Mr. Crawley's predicament weighs heavily on his eldest daughter Grace, a teacher in nearby Silverbridge, in the second major plotline. It is common knowledge in Silverbridge that Major Henry Grantly has fallen in love with her, and she has also formed an attachment. Major Grantly is the son of the formidable Archdeacon Grantly of Plumstead, and also the grandson of Mr. Harding, the Warden of the first Barsetshire story. Though he is a widower with a small child, he is, in vulgar terms, a great catch for Grace in her Cinderella state. But though she does not mind her poverty, she does mind the thought that her father might be found guilty of theft. Believing him innocent, she still cannot bring alliance with a felon's family to the Grantlys. That is exactly the idea of the Archdeacon, who threatens to disinherit Henry if he marries Grace. Henry resents this interference, threatening in his turn to marry Grace and go live on a pittance at Pau in France.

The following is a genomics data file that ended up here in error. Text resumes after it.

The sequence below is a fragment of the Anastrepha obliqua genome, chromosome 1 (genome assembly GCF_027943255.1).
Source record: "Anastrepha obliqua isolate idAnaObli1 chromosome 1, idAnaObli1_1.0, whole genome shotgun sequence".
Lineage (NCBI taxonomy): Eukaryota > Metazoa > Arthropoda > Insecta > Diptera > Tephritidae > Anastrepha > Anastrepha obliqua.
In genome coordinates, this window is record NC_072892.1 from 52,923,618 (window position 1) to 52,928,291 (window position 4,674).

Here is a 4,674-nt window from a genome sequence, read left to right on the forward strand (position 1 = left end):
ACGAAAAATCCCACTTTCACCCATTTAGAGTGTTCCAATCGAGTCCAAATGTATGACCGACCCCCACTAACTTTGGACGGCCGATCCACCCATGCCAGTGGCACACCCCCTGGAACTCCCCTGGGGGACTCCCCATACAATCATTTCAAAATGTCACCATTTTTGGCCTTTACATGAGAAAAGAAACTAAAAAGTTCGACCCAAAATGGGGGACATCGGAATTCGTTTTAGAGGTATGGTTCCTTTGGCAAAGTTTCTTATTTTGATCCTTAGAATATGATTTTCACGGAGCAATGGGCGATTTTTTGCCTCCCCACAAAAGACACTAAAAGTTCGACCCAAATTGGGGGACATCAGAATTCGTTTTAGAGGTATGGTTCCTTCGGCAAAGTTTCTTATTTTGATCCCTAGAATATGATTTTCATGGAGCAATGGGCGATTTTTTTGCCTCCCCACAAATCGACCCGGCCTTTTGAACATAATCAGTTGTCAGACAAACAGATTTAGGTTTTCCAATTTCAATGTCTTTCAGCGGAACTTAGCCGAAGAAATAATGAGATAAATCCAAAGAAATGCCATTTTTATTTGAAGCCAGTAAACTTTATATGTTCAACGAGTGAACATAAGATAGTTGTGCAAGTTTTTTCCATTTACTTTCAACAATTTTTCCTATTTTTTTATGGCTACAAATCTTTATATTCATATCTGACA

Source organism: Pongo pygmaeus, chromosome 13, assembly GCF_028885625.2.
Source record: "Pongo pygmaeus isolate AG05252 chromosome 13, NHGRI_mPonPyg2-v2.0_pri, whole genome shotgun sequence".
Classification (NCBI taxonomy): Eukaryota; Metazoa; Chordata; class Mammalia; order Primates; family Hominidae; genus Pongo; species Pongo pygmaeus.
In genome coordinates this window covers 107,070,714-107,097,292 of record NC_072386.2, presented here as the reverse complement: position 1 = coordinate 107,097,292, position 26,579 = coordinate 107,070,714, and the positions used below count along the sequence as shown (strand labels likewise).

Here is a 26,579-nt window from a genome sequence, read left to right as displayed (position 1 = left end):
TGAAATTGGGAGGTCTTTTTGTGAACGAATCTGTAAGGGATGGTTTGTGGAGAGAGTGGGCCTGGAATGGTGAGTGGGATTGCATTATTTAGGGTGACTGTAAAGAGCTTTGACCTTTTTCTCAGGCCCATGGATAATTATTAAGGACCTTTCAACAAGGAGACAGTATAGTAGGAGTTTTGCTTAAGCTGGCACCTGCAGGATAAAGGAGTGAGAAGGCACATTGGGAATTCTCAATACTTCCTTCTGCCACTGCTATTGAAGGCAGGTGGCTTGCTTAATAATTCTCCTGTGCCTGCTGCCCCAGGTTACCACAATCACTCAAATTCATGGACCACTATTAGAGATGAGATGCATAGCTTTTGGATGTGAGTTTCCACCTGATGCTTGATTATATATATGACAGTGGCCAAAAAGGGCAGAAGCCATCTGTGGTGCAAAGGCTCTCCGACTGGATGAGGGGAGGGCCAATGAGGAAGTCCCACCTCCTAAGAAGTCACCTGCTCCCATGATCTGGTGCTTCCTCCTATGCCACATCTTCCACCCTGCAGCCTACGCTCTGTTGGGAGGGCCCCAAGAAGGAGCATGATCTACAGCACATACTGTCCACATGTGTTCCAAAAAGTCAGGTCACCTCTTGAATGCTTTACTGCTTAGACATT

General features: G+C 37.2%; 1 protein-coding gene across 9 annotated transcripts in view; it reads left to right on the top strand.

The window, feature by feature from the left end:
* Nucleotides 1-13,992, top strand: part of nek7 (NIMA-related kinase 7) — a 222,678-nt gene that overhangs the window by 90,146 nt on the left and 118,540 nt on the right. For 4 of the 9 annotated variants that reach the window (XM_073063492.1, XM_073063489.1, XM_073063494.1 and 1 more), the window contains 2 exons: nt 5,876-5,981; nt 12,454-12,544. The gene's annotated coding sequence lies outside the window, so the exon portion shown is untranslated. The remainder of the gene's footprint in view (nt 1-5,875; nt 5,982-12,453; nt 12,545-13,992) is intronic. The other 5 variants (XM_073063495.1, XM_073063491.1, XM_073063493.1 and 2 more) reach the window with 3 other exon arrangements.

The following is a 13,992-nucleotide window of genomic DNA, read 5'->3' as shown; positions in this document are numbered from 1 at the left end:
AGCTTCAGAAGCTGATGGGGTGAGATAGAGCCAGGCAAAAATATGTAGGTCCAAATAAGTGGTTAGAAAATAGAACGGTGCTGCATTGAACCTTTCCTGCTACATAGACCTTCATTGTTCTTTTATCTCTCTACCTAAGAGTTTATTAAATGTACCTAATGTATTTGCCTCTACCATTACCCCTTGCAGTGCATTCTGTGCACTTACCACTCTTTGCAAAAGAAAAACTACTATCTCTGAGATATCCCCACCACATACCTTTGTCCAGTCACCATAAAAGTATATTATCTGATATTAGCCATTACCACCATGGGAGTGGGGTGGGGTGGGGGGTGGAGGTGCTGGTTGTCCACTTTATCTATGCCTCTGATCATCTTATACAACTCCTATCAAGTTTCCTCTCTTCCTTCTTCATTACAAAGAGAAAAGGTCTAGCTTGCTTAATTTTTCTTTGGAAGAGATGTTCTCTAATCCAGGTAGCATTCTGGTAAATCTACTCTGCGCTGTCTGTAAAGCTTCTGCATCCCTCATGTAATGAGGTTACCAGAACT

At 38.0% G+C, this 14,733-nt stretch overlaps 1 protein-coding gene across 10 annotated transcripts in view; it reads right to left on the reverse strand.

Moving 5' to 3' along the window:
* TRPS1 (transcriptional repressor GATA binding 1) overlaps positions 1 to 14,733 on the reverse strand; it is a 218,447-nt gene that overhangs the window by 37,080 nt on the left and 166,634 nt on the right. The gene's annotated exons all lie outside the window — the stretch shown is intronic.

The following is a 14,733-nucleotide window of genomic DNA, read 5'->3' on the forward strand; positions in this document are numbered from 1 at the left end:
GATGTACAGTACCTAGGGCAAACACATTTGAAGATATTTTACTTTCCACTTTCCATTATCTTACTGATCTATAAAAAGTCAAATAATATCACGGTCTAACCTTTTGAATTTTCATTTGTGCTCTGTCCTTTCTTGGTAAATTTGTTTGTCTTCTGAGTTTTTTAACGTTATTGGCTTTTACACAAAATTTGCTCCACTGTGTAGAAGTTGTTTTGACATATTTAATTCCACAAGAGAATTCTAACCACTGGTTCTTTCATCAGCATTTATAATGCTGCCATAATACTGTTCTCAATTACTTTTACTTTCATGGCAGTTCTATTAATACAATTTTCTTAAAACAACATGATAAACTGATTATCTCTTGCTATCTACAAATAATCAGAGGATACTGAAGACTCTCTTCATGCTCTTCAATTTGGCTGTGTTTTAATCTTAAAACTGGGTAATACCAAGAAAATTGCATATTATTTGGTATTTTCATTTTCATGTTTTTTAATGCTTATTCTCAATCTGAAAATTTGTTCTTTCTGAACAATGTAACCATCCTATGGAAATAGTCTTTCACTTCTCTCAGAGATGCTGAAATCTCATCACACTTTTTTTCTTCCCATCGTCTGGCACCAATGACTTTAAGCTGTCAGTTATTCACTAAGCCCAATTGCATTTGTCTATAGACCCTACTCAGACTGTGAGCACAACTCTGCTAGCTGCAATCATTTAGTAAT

While this family struggle is raging, war breaks out on another front. The Bishop of Barchester - or rather, the Bishop's wife Mrs. Proudie - declares that a thieving clergyman cannot retain his pulpit. She calls on Mr. Crawley to resign his curacy, planning to install one of her pet clergymen. In Barsetshire, of course, that alone is enough to make some people throw their support to Mr. Crawley. The battle between Mr. Crawley and Mrs. Proudie, with the miserable bishop caught in between, eventually draws in other clergy from around the diocese. Dean Arabin and his wife are unfortunately out of the country; many believe the Dean could solve the mystery of the cheque. Mr. Harding, Mrs. Arabin's father, lives with them at the Deanery; he is an elderly man whose health is beginning to fail. He is one of my favorite characters in all of Trollope, a lovely gentle man, and his story here is like himself, quiet and poignant.